Food and wine matching in Hawke's Bay
Hawke’s Bay is a sunny, coastal province, situated in the east of New Zealand’s North Island. The region is gaining repute as a wine and food locale that marries delicious regional cuisine with a diversity of exceptional wines. Hawke’s Bay is New Zealand’s second largest producer of wine, after the South Island’s Marlborough region, known around the world for its herbaceous, tropical Sauvignon Blancs.
While Marlborough may win acclaim for the country’s best Sauvignon Blancs and Central Otago, the finest Pinot Noirs, Hawke’s Bay produces a wide range of award winning wines and has attracted highly regarded, top chefs and winemakers from throughout Australasia and Europe.
Ten of the region’s 36 wineries with cellar doors offer fine restaurant dining. My fianc and I picked out six to try on our recent trip:
Black Barn Winery is set in an elevated position in the hills outside of the village of Havelock North, overlooking rows of old vines, We chose their signature dish which had won the Hawke’s Bay Signature Dish Award for 2007. It was a pan roasted natural lamb short loin, marinated and filled with an olive, rosemary and lemon stuffing and served on a smoked aubergine salsa and matched their 2004 Merlot blend, a rich Bordeaux style wine, brilliantly. Aged in oak, the wine’s ripe fruit, licorice, walnuts and mulled spice were a perfect complement for the complex flavors of the dish.
Te Awa Winery, in the stony soil area known as Gimblett Gravels, offers the warmth of a roaring fire in the cool of winter and the opportunity to eat out of doors on a summer’s afternoon. The extensive garden affords perfect privacy for a romantic lunch for two or a relaxed family outing, playing petanque on the lawn between courses. We sat on rough-hewn picnic tables in the garden with white tablecloth service. We ordered the Te Awa Tasting Plate, which included a selection of Spanish pork empanadas with minted yogurt dipping sauce, curried pumpkin tartlets with locally made Te Mata goat curd with chili jam, and seared sesame and wasabi crusted yellow fin tuna. Although the tastes were diverse they teamed well with the Te Awa Sauvignon Blanc 2006, a 50% barrel fermented wine that integrates the flavors of ripe stone fruit and citrus, along with mineral notes (a reflection of the gravel soils) and leaves a lingering refreshing after-taste.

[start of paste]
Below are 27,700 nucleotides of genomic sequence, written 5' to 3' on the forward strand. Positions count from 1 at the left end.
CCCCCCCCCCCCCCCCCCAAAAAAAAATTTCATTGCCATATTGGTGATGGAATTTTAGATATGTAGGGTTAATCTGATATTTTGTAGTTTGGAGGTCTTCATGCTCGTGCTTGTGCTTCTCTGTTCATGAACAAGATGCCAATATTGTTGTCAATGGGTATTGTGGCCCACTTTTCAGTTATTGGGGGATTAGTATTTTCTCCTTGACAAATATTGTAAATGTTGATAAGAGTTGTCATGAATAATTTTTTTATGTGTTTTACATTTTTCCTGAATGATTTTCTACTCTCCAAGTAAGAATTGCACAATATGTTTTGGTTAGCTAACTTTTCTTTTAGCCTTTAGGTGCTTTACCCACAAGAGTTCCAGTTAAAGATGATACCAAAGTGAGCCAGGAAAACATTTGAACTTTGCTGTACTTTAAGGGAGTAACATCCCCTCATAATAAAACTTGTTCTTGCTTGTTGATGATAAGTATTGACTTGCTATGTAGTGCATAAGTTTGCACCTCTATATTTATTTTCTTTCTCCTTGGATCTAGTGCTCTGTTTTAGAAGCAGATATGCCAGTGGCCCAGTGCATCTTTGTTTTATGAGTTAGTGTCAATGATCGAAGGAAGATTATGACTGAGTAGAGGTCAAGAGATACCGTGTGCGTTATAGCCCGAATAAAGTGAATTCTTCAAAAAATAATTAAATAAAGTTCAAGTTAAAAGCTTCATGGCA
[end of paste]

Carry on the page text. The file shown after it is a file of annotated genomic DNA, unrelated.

Vidal Winery, one of Hawke’s Bay’s oldest boutique wineries, is an unexpected oasis in the midst of the small community of Hastings. Vidal’s, as it is known by locals, offers a choice of dining experiences, ranging from elegant meals in the formal dining room, to lunch under the shade of sixty year old vines in the courtyard, to happy hour snacks in a casual indoor setting around an open fire and surrounded by oak barrels. Vidal’s is well known locally for the their chili squid with kefir lime dressing, a spicy dish which paired wonderfully with the floral and lime aromas and citrus flavors of Vidal’s Marlborough Riesling 2007.